Americans Don’t Hate Foreign Policy Experts, Just The Stupid Ones
Who do you think is responsible for the current coronavirus foreign influences fiasco? If you ask the Washington foreign policy establishment, the answer is evident. It is President Trump’s disdain for “the foreign policy establishment” that has led to this current crisis.
This is their same answer for every problem humanity has faced since 2016. If only we listened to the establishment! If only they learned their lesson in 2016. Apparently not, if you go by the Foreign Affairs essay, “In Defense of the Blob,” in which the Blob defends the Blob’s record, and gives the Blob a solid A-plus.
“The Trump administration has sidelined national security professionals, and professionalism, to a degree unprecedented in the modern era,” resulting in the current pandemic, which “demonstrate what happens when the establishment’s experience and expertise are rejected,” write Hal Brands, Peter Feaver, and William Inboden. It is, of course, utter nonsense.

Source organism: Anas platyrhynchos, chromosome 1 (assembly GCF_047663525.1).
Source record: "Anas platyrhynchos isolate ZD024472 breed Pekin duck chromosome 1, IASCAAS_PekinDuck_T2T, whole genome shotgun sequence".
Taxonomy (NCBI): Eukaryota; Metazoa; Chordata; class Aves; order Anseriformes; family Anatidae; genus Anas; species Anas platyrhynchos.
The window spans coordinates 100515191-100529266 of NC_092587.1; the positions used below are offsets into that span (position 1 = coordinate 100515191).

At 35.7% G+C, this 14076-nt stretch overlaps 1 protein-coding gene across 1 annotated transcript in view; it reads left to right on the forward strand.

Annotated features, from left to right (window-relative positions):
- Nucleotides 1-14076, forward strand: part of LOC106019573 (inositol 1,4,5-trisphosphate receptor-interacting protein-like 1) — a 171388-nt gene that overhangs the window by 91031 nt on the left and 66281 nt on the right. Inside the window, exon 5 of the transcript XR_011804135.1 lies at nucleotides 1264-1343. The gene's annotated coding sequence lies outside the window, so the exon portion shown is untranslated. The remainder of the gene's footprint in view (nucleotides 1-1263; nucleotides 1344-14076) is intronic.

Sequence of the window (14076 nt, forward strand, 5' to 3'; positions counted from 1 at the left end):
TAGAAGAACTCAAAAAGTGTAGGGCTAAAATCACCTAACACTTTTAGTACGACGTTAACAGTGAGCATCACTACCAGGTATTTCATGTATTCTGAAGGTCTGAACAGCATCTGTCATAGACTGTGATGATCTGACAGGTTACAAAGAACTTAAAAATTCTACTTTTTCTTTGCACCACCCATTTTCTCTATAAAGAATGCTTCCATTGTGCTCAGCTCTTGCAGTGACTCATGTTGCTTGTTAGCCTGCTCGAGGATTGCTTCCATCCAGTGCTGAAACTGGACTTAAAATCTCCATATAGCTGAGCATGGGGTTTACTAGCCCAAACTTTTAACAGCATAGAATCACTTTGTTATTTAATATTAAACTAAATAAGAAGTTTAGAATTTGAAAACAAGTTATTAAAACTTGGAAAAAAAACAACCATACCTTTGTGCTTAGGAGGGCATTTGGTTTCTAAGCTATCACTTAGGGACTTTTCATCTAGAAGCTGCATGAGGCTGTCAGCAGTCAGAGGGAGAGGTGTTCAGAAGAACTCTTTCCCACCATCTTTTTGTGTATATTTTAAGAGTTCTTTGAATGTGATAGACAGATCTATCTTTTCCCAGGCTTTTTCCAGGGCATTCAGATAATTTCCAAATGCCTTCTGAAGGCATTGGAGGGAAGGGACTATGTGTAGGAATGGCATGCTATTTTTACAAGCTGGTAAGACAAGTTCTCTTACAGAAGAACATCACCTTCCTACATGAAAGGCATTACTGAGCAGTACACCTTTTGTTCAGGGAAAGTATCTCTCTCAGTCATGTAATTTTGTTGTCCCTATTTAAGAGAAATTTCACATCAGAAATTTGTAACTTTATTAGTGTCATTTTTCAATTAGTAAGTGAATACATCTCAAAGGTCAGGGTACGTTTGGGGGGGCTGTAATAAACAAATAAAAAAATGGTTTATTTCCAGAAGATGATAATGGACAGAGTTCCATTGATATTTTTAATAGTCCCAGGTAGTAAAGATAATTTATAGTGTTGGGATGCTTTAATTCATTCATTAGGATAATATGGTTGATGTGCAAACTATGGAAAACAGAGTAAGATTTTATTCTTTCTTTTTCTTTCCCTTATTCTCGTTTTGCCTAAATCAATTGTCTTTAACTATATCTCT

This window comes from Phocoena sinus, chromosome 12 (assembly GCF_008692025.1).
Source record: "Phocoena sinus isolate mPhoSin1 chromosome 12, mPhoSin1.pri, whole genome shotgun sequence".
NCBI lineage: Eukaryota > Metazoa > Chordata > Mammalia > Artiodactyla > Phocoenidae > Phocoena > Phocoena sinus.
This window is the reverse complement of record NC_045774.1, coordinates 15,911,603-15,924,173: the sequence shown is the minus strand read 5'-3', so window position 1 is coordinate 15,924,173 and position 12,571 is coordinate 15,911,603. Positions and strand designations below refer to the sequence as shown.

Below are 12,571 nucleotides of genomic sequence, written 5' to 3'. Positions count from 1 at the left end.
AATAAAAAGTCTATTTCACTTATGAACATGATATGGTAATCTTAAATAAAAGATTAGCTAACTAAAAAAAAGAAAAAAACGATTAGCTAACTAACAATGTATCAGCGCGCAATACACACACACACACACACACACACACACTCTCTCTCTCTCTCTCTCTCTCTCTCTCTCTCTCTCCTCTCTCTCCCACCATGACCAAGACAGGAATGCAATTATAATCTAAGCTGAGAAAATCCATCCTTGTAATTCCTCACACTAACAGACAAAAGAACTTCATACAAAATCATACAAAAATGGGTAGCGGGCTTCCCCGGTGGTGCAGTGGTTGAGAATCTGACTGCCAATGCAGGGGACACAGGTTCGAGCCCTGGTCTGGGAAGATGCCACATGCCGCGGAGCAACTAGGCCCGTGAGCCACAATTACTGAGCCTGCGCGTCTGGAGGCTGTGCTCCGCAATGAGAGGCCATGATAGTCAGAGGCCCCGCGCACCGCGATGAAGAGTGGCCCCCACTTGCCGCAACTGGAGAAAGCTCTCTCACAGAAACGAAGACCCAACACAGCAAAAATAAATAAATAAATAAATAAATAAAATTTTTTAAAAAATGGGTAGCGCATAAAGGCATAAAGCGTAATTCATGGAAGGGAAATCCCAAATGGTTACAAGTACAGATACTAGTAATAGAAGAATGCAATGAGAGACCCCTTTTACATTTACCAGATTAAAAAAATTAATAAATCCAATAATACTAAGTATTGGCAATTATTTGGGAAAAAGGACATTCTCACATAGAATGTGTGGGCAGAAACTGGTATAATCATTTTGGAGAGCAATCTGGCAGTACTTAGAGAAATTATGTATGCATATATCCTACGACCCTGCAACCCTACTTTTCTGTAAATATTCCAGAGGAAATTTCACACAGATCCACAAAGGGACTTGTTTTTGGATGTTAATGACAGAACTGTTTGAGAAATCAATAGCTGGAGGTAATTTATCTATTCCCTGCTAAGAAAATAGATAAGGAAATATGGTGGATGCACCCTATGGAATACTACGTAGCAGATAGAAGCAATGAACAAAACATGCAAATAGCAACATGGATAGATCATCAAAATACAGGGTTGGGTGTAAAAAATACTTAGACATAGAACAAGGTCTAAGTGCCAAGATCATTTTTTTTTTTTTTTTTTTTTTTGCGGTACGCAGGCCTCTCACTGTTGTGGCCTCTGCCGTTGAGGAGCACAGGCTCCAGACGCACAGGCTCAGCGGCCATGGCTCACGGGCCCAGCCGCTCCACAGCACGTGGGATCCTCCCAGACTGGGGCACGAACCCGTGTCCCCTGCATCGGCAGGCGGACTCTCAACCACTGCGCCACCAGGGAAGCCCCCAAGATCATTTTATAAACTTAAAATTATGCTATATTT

The Foreign Policy Establishment Is Alive and Well
To begin with, this idea that peasants are now ruling DC instead of “experts” is false. As Jacob Heilbrunn of the Center for the National Interest recently told me, “The notion that Trump officials represent a sharp break from the past is hooey. The Trump administration is itself filled with conventional members of the Republican foreign policy establishment, ranging from Mike Pompeo to Mark Esper to Robert O’Brien.”
The current foreign policy frame, prevalent in London and Washington since Bill Clinton and Tony Blair, is this fusion of neoliberal and neoconservative internationalism, practiced by a certain section of foreign policy ideologues. It’s a sort of postmodern, ahistoric transnational managerialism.